I was reflecting this morning on the little "interfaith seminar" I attended yesterday in Guelph.
There were nine people altogether of various backgrounds--the two mature Indian men from the temple with whom I came, myself, a Lutheran couple, a Roman Catholic woman, a Unitarian Universalist woman, and a Buddhist couple of Jewish background. All the Christians, though, were to a greater or lesser extent influenced by New Age ideas. All looking for "spirituality." So there were no representatives of a "hard" tradition--no Baptist evangelicals or Sunni imams.
I was very calm and detached throughout the whole meeting, which was centered on the subject of death. I was the second last person to speak, so I had the opportunity to hear everyone before saying anything. Most of it was heartfelt personal stories about experiences with other people dying, their own near-death experiences, etc. Everyone seemed to agree, more or less, that they were not afraid of death, but somehow saw it as an organic part of life and therefore nothing to be feared. Norman, a Buddhist, said that every moment we are dying and being reborn, so what is different about the final death?
I recently read an article (which I now cannot find) about a study that found that people are less fearful at the time of death than is generally imagined. Most people do seem to go "gently into the good night," embracing death rather than "burning and raving at the close of day; raging, raging against the dying of the light."
Whether Dylan Thomas would approve of their silent acquiescence to the inevitable end of life is another matter. There is something sheep-like about the way that so many of us are simply filling in the space between birth and death. Shuffling from one triviality to another.
I talked about my 95-year-old father-in-law and how he has come to a point where he would welcome death--heavily sedated, surrounded by care-givers whose only real care is that he should not require too much care. His sell-by date has come and gone and he knows it. But he must face the journey in a lonely way, because there is no one there with whom he can even talk about it. And so, the last days are filled with television and medication. And death remains an empty unknown, a gaping hole that is treated with indifferent disinterest. If you haven't spent your life thinking about death, why should you give it any added thought when it comes? Life sooner or later becomes a burden and you simply "slough off the mortal coil."
I also remember one day a few years ago when my father-in-law was taken to the hospital, I saw an aged lady in the emergency ward, white and wan in her pale, drab green smock, going diligently through one of those "find the word" puzzle books. Life is drawing to a close and people are just marking time. As if there was nothing significant about it. Sedation, medication, dulling of the will, suffocating the human desire for purpose and meaning until, like animals to the slaughterhouse, they quietly sit on the conveyor belt to the graveyard.
The Bhagavata is about a person who knew death was inevitable. Maharaj Parikshit was cursed to die in seven days. And so he called for "a conference on death and dying," gathered keynote speakers from various religious disciplines, the greatest sages of the world, and asked them "What is the purpose of life? And what is the duty of a person who is about to die?"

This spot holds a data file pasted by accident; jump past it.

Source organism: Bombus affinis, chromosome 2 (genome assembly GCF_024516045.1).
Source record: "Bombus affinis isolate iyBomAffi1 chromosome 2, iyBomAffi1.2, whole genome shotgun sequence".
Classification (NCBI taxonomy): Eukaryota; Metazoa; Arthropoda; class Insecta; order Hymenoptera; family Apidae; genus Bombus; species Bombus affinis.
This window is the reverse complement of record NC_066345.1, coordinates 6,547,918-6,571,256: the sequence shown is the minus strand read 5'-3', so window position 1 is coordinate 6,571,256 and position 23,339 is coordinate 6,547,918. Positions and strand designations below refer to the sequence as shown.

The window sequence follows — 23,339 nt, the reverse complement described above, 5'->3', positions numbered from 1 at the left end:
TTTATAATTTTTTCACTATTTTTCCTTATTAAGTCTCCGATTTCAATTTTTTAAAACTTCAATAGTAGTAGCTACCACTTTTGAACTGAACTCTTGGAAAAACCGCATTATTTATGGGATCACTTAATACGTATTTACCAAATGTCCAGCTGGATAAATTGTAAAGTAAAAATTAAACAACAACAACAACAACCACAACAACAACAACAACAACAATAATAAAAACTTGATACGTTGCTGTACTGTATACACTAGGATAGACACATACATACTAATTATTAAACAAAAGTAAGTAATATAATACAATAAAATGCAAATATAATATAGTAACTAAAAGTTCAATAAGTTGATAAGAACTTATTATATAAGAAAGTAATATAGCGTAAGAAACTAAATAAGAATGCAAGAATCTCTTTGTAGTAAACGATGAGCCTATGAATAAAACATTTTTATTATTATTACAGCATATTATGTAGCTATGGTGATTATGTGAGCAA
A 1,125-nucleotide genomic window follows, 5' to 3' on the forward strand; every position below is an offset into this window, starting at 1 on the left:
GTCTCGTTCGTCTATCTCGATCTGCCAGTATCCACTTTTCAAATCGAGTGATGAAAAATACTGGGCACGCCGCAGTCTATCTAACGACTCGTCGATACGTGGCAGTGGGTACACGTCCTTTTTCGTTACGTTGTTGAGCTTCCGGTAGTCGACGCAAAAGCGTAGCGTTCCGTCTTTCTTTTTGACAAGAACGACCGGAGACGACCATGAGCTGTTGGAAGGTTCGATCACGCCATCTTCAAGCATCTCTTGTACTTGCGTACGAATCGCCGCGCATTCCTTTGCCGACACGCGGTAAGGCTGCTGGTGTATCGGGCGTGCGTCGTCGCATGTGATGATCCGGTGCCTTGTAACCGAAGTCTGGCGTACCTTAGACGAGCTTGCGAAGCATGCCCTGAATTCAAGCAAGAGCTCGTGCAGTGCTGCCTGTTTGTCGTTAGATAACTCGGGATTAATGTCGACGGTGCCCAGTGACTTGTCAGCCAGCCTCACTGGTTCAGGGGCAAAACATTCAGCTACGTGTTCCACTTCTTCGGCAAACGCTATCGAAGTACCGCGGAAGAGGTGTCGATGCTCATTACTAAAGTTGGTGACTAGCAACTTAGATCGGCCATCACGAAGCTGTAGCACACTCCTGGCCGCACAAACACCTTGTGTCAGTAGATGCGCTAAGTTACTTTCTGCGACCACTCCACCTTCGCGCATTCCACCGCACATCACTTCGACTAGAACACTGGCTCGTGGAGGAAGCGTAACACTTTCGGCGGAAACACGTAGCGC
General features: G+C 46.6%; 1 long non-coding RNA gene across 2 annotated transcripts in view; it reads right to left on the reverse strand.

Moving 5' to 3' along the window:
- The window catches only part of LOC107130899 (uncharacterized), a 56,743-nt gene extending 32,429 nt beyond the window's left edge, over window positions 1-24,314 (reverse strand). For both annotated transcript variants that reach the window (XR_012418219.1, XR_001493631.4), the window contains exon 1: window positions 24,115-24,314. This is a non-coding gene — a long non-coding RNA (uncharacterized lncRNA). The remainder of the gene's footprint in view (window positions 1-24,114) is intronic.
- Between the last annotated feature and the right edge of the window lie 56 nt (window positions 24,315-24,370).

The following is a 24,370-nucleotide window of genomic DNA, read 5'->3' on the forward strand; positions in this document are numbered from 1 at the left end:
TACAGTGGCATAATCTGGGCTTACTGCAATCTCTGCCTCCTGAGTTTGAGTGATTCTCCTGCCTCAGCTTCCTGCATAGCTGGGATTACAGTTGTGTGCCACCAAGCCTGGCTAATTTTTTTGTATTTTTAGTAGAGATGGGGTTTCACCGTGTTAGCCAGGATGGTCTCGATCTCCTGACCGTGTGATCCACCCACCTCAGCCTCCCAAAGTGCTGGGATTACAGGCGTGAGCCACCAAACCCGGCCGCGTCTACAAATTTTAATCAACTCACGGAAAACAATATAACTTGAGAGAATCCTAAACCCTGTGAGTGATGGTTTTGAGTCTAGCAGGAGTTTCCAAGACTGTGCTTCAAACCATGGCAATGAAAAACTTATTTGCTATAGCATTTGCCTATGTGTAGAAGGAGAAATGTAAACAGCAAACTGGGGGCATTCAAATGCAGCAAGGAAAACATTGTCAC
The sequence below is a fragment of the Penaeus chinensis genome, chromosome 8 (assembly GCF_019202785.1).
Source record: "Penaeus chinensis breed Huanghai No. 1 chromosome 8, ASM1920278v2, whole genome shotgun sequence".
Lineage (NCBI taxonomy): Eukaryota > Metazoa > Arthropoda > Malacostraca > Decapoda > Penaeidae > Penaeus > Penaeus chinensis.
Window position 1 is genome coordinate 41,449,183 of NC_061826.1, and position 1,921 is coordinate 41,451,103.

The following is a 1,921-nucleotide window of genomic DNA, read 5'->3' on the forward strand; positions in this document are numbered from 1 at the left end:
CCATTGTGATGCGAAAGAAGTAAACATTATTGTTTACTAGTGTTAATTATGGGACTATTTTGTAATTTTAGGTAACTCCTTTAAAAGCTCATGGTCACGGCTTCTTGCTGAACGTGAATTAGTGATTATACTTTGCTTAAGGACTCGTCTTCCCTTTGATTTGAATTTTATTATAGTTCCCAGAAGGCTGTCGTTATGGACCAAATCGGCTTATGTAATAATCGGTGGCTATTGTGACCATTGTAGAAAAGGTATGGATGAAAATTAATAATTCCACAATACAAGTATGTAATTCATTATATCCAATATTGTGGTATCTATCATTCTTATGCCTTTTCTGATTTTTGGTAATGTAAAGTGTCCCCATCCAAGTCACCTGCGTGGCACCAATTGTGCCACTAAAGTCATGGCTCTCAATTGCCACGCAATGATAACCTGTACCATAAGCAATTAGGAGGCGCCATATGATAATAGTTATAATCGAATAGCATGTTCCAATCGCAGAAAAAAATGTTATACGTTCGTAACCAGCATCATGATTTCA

And the answer was, "Hear about God, chant about God, remember God." But that was not really an instruction just for the time of death, because, as the Gita says, you need to train your consciousness throughout life. If your life had no meaning, your death will be equally meaningless.
When I think of those passive, peaceful deaths, I cannot help but contrast them with Srila Prabhupada's glorious passing in Vrindavan. How he wanted to go on Govardhan parikrama on a bullock cart, and how his disciples could not fulfill his desire for fear he would die, when so clearly he wanted to die circumambulating the holy ground of Govardhan, perhaps in Radha Kund.
And so he died on the following day in his room. But this did not make it any less (or only slightly less) glorious, for he was still surrounded by loving disciples who loudly did the one thing he had exhausted his aged life airs in teaching them--to chant the Holy Names. And they enveloped him in a thick wall of emotion, of tearful love, while he opened his mouth and expired on the wave of Krishna's names.
We like to think of a perfect death as one where a person is surrounded by family and loved ones. But how much more than a physical family was there on that day! But a glorious death does not come about by accident. Just like the Buddhist Jataka tales describe 500 births of the Buddha before he reached final enlightenment, a death in the bosom of God's love, surrounded by those who have been given that love and are returning it, spiced with gratitude, are reaping the fruit of lifetimes of discarding life's trivialities.
They do not go gently into the night, in the way that Dylan Thomas meant it, but neither do they rage, rage against the dying of the light.